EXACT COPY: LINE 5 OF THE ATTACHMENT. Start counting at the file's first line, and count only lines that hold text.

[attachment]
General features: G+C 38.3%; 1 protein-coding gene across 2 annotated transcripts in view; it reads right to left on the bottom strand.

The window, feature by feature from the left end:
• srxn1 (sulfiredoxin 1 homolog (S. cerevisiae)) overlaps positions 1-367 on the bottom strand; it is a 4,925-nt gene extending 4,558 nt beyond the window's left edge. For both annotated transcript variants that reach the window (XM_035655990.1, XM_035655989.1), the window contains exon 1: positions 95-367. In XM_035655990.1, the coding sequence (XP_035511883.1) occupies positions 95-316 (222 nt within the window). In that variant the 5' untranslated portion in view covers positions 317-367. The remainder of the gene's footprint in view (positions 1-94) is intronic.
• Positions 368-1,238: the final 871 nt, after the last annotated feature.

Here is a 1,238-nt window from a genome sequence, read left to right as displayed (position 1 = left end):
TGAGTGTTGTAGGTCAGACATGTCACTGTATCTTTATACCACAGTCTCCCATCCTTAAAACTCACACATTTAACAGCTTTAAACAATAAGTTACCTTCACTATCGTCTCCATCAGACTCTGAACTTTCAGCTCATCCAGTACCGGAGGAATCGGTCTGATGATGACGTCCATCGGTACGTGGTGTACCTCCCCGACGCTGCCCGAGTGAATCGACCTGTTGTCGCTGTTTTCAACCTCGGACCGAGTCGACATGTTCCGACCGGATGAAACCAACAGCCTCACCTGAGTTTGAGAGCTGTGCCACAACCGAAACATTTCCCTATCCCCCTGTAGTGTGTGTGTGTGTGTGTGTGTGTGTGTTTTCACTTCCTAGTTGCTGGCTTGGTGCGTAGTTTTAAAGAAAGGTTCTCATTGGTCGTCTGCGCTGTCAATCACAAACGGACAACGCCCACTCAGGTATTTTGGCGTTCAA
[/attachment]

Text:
Here is a 1,238-nt window from a genome sequence, read left to right as displayed (position 1 = left end):